The Great FA Cup Adventure 80 years ago ….

The Semi-Final versus Wolves at Old Trafford

The build up …. 

By the Tuesday before the big match, the team had been chosen and published.  It was to be that expected:  Tweedy, Vincent, Hodgson JV; Hall, Betmead, Buck; Boyd, Beattie, Howe, Jones and Crack. 

Town’s arrangements before the game were to travel by train to a “hiding place” just outside Manchester, and then to travel in on the day.  This would allow the team members to “forget” about football for a while! 

Wolves meanwhile, were treating the game as any other under their boss, Major Buckley.  This included massage, and being kept inside as much as possible as it was cold outside …..  Town’s manager was not concerned, knowing all about Major Buckley and his “monkey gland” theories. 

Officials at Old Trafford were confident that there was plenty of room.  The “paddock” could hold 25,000 at 3s and 6d each, whilst there was also lots of room for those paying a shilling. 

On Wednesday Wolves were reckoning that they might be taking as many as 12,000 fans to Old Trafford.  The Town players meanwhile were at Cleethorpes, getting in their usual round of golf. 

Town players were abiding by their normal routine, though Alec Hall, who had a job outside of football intended to take a couple of days off to get in a little extra training. 

And a first for Grimsby ….. the semis were to see players wear numbers for the first time (experiments had been conducted with other teams quite a while beforehand), and these had been received from the FA – the numbers being black on a white background.  The Town directors were seeing to it that these numbers were sewn on to the backs of the shirts.  Town would be playing in their usual black and white stripes,  whilst the Wolves would also be playing in their traditional colour of old gold.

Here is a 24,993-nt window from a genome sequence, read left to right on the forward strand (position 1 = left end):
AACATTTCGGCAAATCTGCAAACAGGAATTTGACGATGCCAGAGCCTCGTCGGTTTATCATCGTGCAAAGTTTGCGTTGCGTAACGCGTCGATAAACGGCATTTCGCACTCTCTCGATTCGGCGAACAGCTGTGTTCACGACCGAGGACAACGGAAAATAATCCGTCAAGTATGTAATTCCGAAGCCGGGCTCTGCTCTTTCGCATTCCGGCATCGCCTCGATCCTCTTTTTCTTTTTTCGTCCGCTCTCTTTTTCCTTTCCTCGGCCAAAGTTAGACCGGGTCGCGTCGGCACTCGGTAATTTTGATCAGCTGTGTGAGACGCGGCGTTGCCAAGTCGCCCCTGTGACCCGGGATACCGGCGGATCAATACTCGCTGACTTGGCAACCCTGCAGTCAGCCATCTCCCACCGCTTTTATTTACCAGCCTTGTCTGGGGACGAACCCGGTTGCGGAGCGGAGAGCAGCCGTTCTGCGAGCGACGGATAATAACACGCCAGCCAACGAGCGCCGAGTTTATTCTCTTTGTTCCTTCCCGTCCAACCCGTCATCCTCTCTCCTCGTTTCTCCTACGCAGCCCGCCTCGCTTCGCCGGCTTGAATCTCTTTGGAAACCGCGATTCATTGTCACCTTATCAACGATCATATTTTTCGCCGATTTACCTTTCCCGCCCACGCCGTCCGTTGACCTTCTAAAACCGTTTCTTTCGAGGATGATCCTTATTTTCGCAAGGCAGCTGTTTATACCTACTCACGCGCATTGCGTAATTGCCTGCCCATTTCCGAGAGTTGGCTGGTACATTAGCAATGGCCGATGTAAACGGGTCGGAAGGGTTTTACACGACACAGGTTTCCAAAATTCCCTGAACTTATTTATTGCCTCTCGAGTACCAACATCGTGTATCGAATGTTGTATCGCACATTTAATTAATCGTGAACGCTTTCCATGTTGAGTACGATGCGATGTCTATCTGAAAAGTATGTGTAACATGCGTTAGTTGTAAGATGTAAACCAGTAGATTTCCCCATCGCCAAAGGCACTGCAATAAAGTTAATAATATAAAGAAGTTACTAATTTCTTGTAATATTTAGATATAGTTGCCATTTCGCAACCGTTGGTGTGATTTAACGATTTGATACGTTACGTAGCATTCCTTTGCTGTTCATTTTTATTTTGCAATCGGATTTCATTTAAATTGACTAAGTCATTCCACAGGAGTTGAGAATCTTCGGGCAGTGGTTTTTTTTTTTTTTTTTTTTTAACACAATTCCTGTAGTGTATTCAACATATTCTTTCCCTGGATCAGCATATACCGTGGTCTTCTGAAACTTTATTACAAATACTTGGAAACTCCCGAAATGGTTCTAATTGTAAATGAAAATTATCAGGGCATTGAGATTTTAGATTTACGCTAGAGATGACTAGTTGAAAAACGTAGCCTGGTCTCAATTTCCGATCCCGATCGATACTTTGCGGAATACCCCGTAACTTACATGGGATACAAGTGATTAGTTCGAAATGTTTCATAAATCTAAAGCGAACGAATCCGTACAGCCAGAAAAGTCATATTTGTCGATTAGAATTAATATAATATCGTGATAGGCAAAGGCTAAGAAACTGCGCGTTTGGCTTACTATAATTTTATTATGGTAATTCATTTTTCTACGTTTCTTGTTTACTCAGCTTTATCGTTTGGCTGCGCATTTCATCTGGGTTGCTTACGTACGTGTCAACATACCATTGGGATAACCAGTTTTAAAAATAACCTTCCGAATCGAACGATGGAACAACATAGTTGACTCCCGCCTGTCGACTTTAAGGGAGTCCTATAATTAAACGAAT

Easons Travel Agents had already booked 9 trains to take Mariners fans, starting from Cleethorpes at 7:44, and the last one being a diner leaving at 10:00.  Easons were asking people to book early, as more trains might be required. 

By Thursday, Easons were imploring Town fans to buy their tickets by the next day to avoid disappointment, and the national press were exaggerating the number of boats racing back to the fish docks so that their crews could go to the game.  250 fishing boats, complete with catches, were, according to the media, going to land all at once! 

Town’s players were all fit and well, whilst Wolves had four injury doubts. 

On the eve of the game, “Odd Man Out” in the Telegraph declared that Grimsby Town was the most popular club in the country, with everyone, bar the residents of Wolverhampton hoping for a Town victory at Manchester! 

More disappointing for the Mariners was that Tweedy, the keeper, was ill, and George Moulson would be keeping goal for Town. 

However, his mother told the local paper that she was the happiest mother in Grimsby.  Neighbours had been congratulating her, and she declared that this was the best piece of luck George had ever had.  She first knew of his selection when he dashed in from training, told her that he was needed in Manchester, collected his things and rushed out of the door before she could wish him well (his father had been killed in the Great War). 

Far from the 250 fishing boats arriving on Friday that the national press had forecast, just 13 steamers docked that day …. And 37 left on the morning tide!  The fish docks, however, would be more like a Sunday on the day of the match. 

On the Saturday, eleven special trains  note that the specials had increased by two in the couple of days previously) left for Manchester from Grimsby and Cleethorpes, in addition to buses, cars, and even people on bikes!  The whole of northern Lincolnshire seemed to be on the move, with thousands going from Scunthorpe, special trains from numerous towns as far afield as Skegness, all with one venue in mind. 

Although Wolves were clear favourites, confidence across Grimsby and the whole of North Lincolnshire was high. 

It is impossible to calculate the number of fans from each club that attended as everyone was mixed together in those days, but at a guess, Town fans would at least match those from Wolves judging by the number of special trains that were run into Manchester.  The ground filled, and still more came!  Young boys were passed over the heads of the crowd so that they could get a good view of the match from near the front.  The crowd was so large that the fence round the pitch was breached and good natured supporters were within a couple of feet of the touch lines right round the ground.  The gates were closed 30 minutes before kick-off with thousands locked out! 

At least in a crowd that size, everyone would keep one another warm, for the weather was cold, and dull, and sleet would sweep across the pitch. 


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